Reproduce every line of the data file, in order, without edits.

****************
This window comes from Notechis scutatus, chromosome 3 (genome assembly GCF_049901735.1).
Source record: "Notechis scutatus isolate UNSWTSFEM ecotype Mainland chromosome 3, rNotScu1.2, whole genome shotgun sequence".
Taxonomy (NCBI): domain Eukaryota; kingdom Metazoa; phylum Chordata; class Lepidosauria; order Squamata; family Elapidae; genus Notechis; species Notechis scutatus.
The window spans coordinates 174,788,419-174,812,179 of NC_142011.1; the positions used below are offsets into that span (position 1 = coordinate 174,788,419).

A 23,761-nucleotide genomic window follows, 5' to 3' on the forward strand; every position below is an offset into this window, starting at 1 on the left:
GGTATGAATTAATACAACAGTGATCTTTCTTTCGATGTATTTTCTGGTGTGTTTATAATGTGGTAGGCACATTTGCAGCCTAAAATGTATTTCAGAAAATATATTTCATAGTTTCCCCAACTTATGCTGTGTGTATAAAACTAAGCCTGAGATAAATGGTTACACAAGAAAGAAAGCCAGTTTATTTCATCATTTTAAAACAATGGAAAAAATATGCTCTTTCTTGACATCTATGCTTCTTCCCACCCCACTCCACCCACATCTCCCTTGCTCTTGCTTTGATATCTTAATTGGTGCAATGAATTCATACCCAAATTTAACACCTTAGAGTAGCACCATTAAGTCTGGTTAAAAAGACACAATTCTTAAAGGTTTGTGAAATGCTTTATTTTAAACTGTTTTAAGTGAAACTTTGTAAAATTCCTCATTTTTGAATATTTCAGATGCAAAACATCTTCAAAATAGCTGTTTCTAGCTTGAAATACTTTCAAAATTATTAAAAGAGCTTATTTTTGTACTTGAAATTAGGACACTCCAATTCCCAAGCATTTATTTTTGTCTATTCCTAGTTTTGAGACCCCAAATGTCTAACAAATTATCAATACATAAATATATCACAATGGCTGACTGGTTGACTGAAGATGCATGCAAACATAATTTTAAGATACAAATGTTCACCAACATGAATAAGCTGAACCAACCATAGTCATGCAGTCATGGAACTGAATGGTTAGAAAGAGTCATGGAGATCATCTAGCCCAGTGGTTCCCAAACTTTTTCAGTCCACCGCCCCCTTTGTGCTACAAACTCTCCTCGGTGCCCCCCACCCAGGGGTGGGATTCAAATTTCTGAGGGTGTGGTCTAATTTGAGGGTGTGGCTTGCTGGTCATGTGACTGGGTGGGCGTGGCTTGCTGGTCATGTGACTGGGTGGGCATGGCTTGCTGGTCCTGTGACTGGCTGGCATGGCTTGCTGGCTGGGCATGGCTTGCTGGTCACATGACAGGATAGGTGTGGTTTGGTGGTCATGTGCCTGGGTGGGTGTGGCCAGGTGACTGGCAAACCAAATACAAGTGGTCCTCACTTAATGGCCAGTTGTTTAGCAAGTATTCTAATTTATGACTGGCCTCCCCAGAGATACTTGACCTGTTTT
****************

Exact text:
This window comes from Notechis scutatus, chromosome 3 (genome assembly GCF_049901735.1).
Source record: "Notechis scutatus isolate UNSWTSFEM ecotype Mainland chromosome 3, rNotScu1.2, whole genome shotgun sequence".
Taxonomy (NCBI): domain Eukaryota; kingdom Metazoa; phylum Chordata; class Lepidosauria; order Squamata; family Elapidae; genus Notechis; species Notechis scutatus.
The window spans coordinates 174,788,419-174,812,179 of NC_142011.1; the positions used below are offsets into that span (position 1 = coordinate 174,788,419).

A 23,761-nucleotide genomic window follows, 5' to 3' on the forward strand; every position below is an offset into this window, starting at 1 on the left:
GGTATGAATTAATACAACAGTGATCTTTCTTTCGATGTATTTTCTGGTGTGTTTATAATGTGGTAGGCACATTTGCAGCCTAAAATGTATTTCAGAAAATATATTTCATAGTTTCCCCAACTTATGCTGTGTGTATAAAACTAAGCCTGAGATAAATGGTTACACAAGAAAGAAAGCCAGTTTATTTCATCATTTTAAAACAATGGAAAAAATATGCTCTTTCTTGACATCTATGCTTCTTCCCACCCCACTCCACCCACATCTCCCTTGCTCTTGCTTTGATATCTTAATTGGTGCAATGAATTCATACCCAAATTTAACACCTTAGAGTAGCACCATTAAGTCTGGTTAAAAAGACACAATTCTTAAAGGTTTGTGAAATGCTTTATTTTAAACTGTTTTAAGTGAAACTTTGTAAAATTCCTCATTTTTGAATATTTCAGATGCAAAACATCTTCAAAATAGCTGTTTCTAGCTTGAAATACTTTCAAAATTATTAAAAGAGCTTATTTTTGTACTTGAAATTAGGACACTCCAATTCCCAAGCATTTATTTTTGTCTATTCCTAGTTTTGAGACCCCAAATGTCTAACAAATTATCAATACATAAATATATCACAATGGCTGACTGGTTGACTGAAGATGCATGCAAACATAATTTTAAGATACAAATGTTCACCAACATGAATAAGCTGAACCAACCATAGTCATGCAGTCATGGAACTGAATGGTTAGAAAGAGTCATGGAGATCATCTAGCCCAGTGGTTCCCAAACTTTTTCAGTCCACCGCCCCCTTTGTGCTACAAACTCTCCTCGGTGCCCCCCACCCAGGGGTGGGATTCAAATTTCTGAGGGTGTGGTCTAATTTGAGGGTGTGGCTTGCTGGTCATGTGACTGGGTGGGCGTGGCTTGCTGGTCATGTGACTGGGTGGGCATGGCTTGCTGGTCCTGTGACTGGCTGGCATGGCTTGCTGGCTGGGCATGGCTTGCTGGTCACATGACAGGATAGGTGTGGTTTGGTGGTCATGTGCCTGGGTGGGTGTGGCCAGGTGACTGGCAAACCAAATACAAGTGGTCCTCACTTAATGGCCAGTTGTTTAGCAAGTATTCTAATTTATGACTGGCCTCCCCAGAGATACTTGACCTGTTTT